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Quick Facts on the Church of the Holy Apostles

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Church of the Holy Apostles Church of the Holy Apostles, Constantinople
Istanbul, Marmara Region
Istanbul  locality
Turkey  country
Middle East  continent
Main date(s)
41.019845° N, 28.950294° E

Description of the Church of the Holy Apostles

The Church of the Holy Apostles was erected in 330 by Emperor Constantine the Great, the first Roman emperor to embrace Christianity. He intended it to be his mausoleum and included a tomb for himself and tombs for each of the Twelve Apostles. The mausoleum-church broke with imperial tradition in several ways: it was built within the city walls, it was not associated with a palace complex, and the imperial tomb was surrounded by religious figures rather than previous rulers.

The historian Eusebius of Caesarea described Constantine's construction as follows: "He had the church built to a great height, and he decorated it splendidly with slabs of various colors which covered it from the foundation to the roof. And over the roof he put finely fretted work and overlaid it everywhere with gold. The outside portion, which protected the edifice from rainfall, was of bronze rather than tiles, and this too gleamed with the abundance of gold. It brilliantly reflected the rays of the sun and dazzled the distant onlooker. A well-carved tracery of bronze and gold encircled the entire dome."

The following inscription was placed over the main gate to the church, recording the deaths of the Twelve Apostles:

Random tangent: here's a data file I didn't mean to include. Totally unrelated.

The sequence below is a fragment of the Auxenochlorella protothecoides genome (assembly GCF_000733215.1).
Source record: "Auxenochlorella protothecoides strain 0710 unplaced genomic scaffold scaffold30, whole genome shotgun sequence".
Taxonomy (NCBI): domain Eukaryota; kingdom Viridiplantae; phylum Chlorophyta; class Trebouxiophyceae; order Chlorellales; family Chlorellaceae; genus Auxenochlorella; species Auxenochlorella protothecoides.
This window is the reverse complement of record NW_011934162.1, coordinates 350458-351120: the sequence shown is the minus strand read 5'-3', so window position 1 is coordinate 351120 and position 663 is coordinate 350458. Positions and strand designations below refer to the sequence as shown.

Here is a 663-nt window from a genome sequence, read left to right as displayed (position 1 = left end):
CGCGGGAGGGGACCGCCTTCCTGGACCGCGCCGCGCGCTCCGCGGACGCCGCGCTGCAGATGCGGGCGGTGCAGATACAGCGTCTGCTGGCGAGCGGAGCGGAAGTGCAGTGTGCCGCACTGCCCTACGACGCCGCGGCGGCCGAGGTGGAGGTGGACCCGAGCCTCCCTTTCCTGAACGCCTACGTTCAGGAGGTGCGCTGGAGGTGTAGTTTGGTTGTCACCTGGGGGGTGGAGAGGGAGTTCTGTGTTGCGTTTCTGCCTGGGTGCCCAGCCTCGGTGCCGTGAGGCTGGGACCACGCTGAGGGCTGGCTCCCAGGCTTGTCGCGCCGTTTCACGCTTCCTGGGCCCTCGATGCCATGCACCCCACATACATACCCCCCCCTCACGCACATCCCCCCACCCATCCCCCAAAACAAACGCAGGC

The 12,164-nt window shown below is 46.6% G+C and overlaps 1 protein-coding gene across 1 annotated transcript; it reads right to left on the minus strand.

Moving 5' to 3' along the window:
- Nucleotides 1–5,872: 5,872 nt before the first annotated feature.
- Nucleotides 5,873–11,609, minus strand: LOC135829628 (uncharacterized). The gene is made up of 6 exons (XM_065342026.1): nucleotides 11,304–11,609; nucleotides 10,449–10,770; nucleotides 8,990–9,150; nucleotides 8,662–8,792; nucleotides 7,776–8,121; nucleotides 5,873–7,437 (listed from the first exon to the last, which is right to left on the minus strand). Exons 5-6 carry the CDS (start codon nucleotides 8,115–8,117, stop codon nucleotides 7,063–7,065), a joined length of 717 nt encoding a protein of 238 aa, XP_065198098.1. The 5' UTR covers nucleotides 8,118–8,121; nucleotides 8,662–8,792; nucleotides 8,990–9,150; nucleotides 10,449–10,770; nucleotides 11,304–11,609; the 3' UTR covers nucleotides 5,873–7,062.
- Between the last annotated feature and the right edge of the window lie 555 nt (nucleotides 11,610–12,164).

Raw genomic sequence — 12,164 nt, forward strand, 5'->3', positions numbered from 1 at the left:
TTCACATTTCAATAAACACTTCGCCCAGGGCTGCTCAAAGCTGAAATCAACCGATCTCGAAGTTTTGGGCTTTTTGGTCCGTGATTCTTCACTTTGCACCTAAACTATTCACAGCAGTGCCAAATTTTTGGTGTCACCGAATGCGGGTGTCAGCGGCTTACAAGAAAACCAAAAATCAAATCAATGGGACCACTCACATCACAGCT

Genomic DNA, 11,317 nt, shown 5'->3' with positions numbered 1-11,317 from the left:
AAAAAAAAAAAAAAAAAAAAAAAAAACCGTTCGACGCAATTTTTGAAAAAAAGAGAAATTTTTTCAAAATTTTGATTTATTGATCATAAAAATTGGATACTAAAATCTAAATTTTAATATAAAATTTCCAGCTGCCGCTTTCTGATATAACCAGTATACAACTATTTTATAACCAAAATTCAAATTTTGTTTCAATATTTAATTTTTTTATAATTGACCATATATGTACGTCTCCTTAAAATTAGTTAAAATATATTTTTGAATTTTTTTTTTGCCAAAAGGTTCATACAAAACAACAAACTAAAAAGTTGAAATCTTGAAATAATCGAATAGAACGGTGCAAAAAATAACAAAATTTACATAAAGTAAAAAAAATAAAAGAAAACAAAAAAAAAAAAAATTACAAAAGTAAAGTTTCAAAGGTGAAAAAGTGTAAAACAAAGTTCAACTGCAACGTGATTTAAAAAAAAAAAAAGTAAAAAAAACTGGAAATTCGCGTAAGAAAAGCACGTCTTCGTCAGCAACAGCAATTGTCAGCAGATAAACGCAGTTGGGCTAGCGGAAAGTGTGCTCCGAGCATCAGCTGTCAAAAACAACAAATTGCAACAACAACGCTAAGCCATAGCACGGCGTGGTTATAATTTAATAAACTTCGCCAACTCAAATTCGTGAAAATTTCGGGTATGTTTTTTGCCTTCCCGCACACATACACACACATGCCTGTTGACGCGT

"Mark is put to death by the people of Alexandria.
The great sleep of life Matthew sleeps.
Rome sees Paul die by the sword.
Philip is given what was given Peter.
Bartholomew suffers death on the cross.
Simon too on the cross ends his life.
In Rome vain Nero crucifies Peter.
In life and death John lives.
Luke died peacefully at the end.
The men of Patras brutally crucify Andrew.
A knife severs the life paths of James.
Lances kill Thomas in India."

The Church of the Holy Apostles was the only church built in Constantinople in Constantine's lifetime. When he died in Nicomedia in 337, the emperor was laid to rest in the sarcophagus prepared for him. Constantius, his son and successor, later procured the relics of the apostles Andrew, Luke, and Timothy to be enshrined in the church.

Two centuries after its completion, the Church of the Holy Apostles was rebuilt by Emperor Justinian and re-consecrated on June 28, 550. Justinian's church was designed by the celebrated architects Anthemius of Tralles and Isidorus of Miletus. Emperor Basil I "the Macedonian" (867-886) later renovated the building. This second form of the church had a Greek-cross plan with five domes, one above each arm of the cross and a fifth above the central bay. The main altar, made of silver and other precious materials with a marble pyramidal ciborium, was under the main dome. A row of columns along the interior walls formed a kind of upper gallery, the so-called catechumena, reached by a spiral staircase. The west arm of the cross extended westward forming the atrium. Tradition has it that Justinian built a second mausoleum, for himself and his family, at the east end of the north cross-arm of the church.

There is little to see today of the Church of the Holy Apostles. Some building materials of the church, such as column pieces and stone blocks of the foundations, have been identified in the courtyard of the Fatih Mosque. One important relic of the church, part of the "Column of Flagellation" to which Christ had been bound and flogged, is preserved in the Patriarchal Church of St. George in Istanbul. Outside Istanbul, the best place to see the remains of the Church of the Holy Apostles is the Treasury of St. Mark's Basilica in Venice, which displays many reliquaries and glittering treasures plundered during the Crusades.

Holly Hayes
October 27, 2011

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